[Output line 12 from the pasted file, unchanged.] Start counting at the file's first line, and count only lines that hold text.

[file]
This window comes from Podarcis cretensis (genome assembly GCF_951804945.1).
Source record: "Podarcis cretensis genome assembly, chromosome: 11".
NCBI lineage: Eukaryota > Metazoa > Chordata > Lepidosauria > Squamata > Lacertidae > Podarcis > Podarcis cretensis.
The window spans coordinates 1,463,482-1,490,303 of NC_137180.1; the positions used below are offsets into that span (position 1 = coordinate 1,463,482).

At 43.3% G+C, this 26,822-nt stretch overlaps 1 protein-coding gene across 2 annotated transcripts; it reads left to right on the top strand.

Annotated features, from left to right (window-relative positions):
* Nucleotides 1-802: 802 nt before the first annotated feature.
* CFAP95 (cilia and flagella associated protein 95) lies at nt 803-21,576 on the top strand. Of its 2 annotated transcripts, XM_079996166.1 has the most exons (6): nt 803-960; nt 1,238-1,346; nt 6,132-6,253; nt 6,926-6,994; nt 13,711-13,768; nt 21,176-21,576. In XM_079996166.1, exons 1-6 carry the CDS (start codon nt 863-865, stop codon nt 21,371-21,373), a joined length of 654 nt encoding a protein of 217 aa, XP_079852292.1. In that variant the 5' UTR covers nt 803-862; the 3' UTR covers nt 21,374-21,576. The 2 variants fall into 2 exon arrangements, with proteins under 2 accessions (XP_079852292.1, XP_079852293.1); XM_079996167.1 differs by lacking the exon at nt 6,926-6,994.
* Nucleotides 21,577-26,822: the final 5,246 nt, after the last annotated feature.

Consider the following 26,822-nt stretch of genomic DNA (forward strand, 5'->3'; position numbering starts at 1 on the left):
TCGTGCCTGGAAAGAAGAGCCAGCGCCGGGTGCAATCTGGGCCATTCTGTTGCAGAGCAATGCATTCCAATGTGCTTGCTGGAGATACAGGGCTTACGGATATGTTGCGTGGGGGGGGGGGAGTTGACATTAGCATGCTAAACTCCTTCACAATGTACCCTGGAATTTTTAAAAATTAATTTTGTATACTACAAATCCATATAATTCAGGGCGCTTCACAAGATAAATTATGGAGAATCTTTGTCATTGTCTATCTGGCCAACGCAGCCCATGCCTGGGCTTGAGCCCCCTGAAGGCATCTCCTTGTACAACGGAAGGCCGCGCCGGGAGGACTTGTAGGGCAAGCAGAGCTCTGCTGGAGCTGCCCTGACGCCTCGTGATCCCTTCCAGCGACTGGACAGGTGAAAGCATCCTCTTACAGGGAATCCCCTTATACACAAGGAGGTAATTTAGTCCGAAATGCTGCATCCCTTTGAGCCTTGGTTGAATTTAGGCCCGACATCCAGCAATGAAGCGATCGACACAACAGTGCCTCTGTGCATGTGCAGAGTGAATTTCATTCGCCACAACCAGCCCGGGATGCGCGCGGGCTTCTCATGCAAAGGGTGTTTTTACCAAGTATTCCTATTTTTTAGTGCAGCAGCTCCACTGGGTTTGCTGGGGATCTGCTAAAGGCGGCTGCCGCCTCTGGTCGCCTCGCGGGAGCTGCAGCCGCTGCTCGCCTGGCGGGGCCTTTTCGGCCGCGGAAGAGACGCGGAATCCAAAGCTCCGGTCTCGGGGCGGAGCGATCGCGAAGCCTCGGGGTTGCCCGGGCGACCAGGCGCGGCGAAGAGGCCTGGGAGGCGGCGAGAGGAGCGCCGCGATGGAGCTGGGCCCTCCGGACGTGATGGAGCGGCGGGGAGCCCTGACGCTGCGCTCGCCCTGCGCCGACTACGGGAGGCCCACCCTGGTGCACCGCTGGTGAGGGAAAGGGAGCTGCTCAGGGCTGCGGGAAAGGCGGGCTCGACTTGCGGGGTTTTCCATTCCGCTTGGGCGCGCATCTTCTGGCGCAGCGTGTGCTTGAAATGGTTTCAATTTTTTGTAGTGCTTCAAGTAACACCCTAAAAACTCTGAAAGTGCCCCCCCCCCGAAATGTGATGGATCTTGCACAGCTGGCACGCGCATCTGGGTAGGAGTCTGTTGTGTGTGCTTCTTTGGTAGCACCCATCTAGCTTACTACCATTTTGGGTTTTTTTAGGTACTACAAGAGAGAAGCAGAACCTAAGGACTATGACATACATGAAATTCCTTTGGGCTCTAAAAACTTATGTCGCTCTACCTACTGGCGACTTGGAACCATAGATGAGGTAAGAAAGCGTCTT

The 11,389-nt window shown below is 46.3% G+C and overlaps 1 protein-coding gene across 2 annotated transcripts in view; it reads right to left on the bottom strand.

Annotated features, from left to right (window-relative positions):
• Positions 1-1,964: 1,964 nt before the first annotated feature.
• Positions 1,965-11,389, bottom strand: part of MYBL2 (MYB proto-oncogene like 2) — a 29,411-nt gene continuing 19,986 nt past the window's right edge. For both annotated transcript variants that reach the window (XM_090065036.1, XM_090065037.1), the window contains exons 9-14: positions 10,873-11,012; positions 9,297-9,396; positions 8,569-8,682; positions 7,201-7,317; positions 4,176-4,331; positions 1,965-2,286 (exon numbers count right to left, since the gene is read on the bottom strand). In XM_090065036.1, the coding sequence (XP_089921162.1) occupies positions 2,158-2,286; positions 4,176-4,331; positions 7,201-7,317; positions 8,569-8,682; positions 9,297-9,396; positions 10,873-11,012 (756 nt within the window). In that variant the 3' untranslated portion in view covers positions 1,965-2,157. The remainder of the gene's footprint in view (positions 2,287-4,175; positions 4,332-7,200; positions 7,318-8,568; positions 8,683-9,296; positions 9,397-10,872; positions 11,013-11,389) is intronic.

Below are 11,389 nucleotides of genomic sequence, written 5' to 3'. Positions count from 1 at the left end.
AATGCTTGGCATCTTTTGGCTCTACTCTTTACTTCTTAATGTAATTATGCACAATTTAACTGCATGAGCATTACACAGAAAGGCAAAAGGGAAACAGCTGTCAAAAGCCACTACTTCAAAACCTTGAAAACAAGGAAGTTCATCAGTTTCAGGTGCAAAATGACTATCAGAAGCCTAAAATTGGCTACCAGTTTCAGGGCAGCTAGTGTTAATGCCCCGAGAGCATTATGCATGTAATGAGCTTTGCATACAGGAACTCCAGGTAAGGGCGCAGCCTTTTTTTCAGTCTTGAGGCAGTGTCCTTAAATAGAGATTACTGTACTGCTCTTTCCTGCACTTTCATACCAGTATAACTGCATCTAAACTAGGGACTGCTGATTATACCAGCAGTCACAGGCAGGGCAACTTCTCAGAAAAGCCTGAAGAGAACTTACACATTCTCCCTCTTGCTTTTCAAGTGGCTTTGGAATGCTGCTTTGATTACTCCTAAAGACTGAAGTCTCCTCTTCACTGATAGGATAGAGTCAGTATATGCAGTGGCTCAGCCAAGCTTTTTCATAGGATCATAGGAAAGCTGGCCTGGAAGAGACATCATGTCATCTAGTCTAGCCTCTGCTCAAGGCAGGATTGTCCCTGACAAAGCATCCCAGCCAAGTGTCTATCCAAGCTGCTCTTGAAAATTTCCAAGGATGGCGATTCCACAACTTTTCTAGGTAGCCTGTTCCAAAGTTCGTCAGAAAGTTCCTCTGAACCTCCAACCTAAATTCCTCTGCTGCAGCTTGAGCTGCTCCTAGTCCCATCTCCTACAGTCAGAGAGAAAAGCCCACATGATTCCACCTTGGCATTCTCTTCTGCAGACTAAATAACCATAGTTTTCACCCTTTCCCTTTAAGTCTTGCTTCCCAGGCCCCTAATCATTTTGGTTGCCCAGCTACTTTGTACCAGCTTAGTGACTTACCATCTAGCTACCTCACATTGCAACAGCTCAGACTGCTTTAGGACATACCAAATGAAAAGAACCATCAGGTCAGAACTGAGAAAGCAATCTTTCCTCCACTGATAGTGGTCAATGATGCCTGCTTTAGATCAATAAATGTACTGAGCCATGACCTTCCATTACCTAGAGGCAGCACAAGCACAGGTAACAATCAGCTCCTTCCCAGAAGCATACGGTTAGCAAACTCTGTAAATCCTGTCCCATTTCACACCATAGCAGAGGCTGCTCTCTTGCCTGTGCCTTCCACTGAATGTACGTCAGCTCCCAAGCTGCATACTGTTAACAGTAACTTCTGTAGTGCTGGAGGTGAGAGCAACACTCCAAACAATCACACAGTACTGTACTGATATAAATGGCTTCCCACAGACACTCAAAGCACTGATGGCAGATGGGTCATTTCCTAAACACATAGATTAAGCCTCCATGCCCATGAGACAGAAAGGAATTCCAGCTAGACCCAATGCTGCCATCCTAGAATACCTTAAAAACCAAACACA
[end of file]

The 11,389-nt window shown below is 46.3% G+C and overlaps 1 protein-coding gene across 2 annotated transcripts in view; it reads right to left on the bottom strand.